Feeding the pony

Feeding the pony

Show pony in perfect conditionThere are many factors to consider when feeding ponies,  It’s a fine balance between fitness and fatness, whilst keeping them sane and safe to ride by younger jockeys.

Native breeds such as the Shetland, Welsh Section A’s and B’s and their derivatives dominate the show rings. Due to the ‘good-doing’ nature of these hardy, reliable ponies, it’s highly important to consider their diet. Crucially, they need to be fed to satisfy both our and their needs.

Firstly, it’s vital to match the level of work that the pony is into the diet.  This helps prevent excessive weight gain and excitability and to reduce the risk of developing conditions such as laminitis. Ponies are highly prone to many issues when their diet isn’t effectively managed.

Fibre should always make up the bulk of a pony’s feeding regime. Providing greater benefit, this can be low-calorie chaff or hay which you can easily control the feeding of. Rich grazing should be restricted or eliminated if there are metabolic issues.

Restricting grass access

Some pony owners worry that grass restrictions means the correct quota of nutrients needed for good health won’t be met. However, this can be easily rectified by feeding a low calorie, diet feed balancer such as Fibregenix Lami Low-Cal. This is specifically developed to provide all the essential nutrients required daily in a low starch and low sugar formulation. It’s the perfect solution to ensure optimum health and well-being when trying to help your pony shed the pounds.

Promoting a healthy digestive system is equally important.  A diet feed balancer that incorporates a live probiotic and prebiotics into its formulation is helpful.  These can help to increase intestinal motility and to balance the gut bacteria  These digestive aids also assist in increasing the efficiency of nutrient absorption.  This allows your pony to maximize nutrient uptake from his feed and assist in stabilizing the gut PH.  When undigested starch and sugar migrate into the hindgut, fermentation can cause digestive upsets and contribute to the development of laminitis.  Small ponies are very susceptible to this disease when fed incorrectly.

Seasonal changes

A low starch and sugar diet can also prove beneficial from a behavioural perspective. Seasonal changes in weather and new grass pasture can leave ponies feeling fresh and sometimes difficult to ride and handle. Reduce or eliminate quick-release energy sources from high starch/sugar hard feeds and replace with slow-release fibre. This will mean a pony with a calmer outlook on life.  This allows them to utilise their energy intake throughout the day, rather than being overloaded with it all at once.

Another option would be to introduce a calmer into your pony’s diet such as Fibregenix Liquid Karma.  Karma is formulated with naturally calming ingredients such as magnesium and L-tryptophan.  It can help your pony keep a cool head throughout seasonal changes. Furthermore, it will keep him focused, sane and most importantly safe.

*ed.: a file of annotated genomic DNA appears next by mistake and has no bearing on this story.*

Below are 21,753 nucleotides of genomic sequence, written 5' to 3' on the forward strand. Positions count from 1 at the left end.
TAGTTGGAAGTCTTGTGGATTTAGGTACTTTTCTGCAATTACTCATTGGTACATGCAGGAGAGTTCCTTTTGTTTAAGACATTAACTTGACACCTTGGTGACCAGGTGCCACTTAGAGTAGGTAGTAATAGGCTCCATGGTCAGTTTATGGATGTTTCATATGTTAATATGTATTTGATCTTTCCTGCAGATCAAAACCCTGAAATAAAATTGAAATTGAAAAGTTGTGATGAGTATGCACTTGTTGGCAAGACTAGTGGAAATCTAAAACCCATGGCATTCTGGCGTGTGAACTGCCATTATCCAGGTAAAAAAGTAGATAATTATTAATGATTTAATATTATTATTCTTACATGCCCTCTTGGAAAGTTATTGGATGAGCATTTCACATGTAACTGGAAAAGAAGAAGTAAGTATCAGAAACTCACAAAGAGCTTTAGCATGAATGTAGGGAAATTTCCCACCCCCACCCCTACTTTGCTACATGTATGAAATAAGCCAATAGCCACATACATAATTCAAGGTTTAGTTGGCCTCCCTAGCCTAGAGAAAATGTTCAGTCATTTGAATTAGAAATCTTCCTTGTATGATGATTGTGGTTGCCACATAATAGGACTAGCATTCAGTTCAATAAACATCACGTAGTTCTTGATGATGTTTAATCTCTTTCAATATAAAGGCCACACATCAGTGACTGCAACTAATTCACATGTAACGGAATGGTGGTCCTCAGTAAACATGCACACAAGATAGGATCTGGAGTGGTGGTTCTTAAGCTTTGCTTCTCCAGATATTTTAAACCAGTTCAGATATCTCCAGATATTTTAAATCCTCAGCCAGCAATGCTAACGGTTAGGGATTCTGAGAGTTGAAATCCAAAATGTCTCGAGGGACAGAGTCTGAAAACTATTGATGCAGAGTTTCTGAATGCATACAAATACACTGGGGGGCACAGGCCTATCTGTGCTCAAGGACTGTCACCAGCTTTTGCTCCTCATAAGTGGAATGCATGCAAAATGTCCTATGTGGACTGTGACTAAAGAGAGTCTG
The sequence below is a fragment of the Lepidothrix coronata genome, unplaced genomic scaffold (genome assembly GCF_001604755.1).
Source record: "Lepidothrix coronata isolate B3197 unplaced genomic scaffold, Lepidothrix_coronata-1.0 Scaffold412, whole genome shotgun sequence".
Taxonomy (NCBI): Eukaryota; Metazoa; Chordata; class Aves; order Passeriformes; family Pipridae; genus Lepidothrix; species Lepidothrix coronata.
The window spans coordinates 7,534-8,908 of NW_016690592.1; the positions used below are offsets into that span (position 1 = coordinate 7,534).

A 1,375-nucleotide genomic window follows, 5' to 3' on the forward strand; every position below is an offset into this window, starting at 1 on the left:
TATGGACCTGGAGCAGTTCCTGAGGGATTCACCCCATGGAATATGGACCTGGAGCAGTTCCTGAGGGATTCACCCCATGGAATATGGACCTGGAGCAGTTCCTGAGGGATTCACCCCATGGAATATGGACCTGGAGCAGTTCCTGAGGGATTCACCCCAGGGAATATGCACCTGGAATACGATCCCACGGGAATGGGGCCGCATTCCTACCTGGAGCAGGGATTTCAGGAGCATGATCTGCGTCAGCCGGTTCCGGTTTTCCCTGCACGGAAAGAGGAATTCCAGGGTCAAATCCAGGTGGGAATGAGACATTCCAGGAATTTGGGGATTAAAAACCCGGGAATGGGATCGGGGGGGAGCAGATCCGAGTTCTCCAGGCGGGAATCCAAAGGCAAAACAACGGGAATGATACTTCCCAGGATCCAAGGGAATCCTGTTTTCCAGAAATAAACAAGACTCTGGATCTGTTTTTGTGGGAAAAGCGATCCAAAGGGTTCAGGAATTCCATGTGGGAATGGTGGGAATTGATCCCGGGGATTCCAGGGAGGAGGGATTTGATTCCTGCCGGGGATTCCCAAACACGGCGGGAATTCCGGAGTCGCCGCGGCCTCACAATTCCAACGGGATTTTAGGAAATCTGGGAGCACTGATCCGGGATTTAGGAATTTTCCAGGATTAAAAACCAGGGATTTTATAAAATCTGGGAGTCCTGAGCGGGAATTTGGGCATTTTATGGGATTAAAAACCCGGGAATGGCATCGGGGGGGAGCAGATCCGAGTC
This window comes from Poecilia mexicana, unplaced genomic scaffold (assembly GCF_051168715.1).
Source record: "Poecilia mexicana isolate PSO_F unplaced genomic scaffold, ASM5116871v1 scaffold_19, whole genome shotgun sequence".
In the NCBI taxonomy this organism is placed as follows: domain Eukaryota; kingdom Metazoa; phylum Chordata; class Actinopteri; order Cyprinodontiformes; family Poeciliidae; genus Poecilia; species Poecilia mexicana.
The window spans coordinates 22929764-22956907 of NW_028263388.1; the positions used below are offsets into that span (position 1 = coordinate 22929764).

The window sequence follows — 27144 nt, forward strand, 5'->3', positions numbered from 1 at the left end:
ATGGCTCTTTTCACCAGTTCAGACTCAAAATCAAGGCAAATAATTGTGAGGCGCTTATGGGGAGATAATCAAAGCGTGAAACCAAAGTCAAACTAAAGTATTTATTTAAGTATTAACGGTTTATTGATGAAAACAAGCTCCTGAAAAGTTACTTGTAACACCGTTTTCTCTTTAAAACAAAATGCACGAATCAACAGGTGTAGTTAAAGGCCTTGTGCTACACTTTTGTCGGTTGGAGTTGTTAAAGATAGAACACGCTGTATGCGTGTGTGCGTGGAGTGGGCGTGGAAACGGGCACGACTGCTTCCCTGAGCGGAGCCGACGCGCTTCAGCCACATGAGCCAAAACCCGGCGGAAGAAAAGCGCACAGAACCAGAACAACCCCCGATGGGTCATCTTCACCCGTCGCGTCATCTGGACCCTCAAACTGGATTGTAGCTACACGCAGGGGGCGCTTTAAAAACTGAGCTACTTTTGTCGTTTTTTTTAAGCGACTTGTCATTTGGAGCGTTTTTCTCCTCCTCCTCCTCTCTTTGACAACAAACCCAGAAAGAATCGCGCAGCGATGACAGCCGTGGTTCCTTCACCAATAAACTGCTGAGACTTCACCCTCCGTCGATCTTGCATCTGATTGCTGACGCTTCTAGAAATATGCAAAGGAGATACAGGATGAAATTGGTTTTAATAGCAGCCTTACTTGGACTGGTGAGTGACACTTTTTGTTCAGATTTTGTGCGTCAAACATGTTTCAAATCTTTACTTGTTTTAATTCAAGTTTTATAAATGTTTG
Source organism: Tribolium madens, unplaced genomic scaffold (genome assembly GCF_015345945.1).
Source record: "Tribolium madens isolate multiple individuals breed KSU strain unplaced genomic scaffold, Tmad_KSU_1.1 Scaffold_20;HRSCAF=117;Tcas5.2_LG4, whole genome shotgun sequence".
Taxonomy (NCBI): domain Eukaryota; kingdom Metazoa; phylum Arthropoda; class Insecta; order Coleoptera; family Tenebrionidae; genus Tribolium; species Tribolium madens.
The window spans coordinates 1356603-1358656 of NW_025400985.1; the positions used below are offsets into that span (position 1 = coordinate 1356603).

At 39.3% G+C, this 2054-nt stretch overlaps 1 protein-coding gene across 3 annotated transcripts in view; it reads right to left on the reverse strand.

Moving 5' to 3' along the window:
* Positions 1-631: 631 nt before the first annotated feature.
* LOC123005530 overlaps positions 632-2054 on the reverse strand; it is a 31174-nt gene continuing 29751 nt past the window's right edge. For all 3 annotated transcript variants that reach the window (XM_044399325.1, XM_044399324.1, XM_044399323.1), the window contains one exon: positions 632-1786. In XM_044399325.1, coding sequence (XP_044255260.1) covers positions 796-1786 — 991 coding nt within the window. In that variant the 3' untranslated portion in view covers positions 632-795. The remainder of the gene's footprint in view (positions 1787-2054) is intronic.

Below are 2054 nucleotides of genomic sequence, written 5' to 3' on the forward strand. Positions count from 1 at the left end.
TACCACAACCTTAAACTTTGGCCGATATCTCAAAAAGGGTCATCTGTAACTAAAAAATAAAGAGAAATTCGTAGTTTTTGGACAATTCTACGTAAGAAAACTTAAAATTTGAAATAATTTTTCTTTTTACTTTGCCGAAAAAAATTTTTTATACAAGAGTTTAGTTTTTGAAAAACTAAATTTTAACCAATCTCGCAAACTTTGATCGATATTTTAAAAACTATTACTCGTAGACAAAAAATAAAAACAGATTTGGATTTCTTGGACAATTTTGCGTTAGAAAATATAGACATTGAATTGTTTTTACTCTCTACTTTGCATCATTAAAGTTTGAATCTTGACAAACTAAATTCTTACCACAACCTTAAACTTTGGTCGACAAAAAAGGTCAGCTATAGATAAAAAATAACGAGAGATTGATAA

In summary, the main factors to consider when providing a diet for ponies are ensuring slow-release energy sources exceed starches and sugars.  This will create a healthy gut whilst helping to reduce the incidence of weight gain and laminitis. Additionally, feeding a low calorie, diet feed balancer such as Lami Low-Cal can be highly beneficial when you want to keep your pony in optimum health. It supports healthy, steady weight loss and keeps him happy and well throughout the summer months that lie ahead.

The Diet feed balancer for feeding ponies

Fibregenix Lami Low-Cal is a Diet feed balancer that provides all the essential vitamins, minerals and nutrients with your pony needs on a daily basis. It maintains optimum health and well-being with its whole-cereal and molasses free formulation that is naturally low in starches and sugars. , Lami Low-Cal suits all types of horses and ponies.  It promotes the development and maintenance of a healthy digestive environment by incorporating a MOS and FOS prebiotic gut health supplement. Its live yeast probiotic works in synergy with Nucleotides to achieve a healthy bacterial balance within the gut.  This helps increase nutrient absorption, enabling your horse or pony to get more nutritional benefits from his diet.

The 100% natural formulation combines biotin, methionine, lysine and zinc-based hoof supplement with MSM.  These nutrients promote the growth of strong, healthy hooves.  The specifically tailored levels of zinc, copper and omega oils help achieve a glossy, gleaming coat, promoting head to hoof health!

If you’d like a diet consultation to discuss your pony’s diet, please click on the following link  DIET AUDIT BUTTON

Reviewed and updated February 2020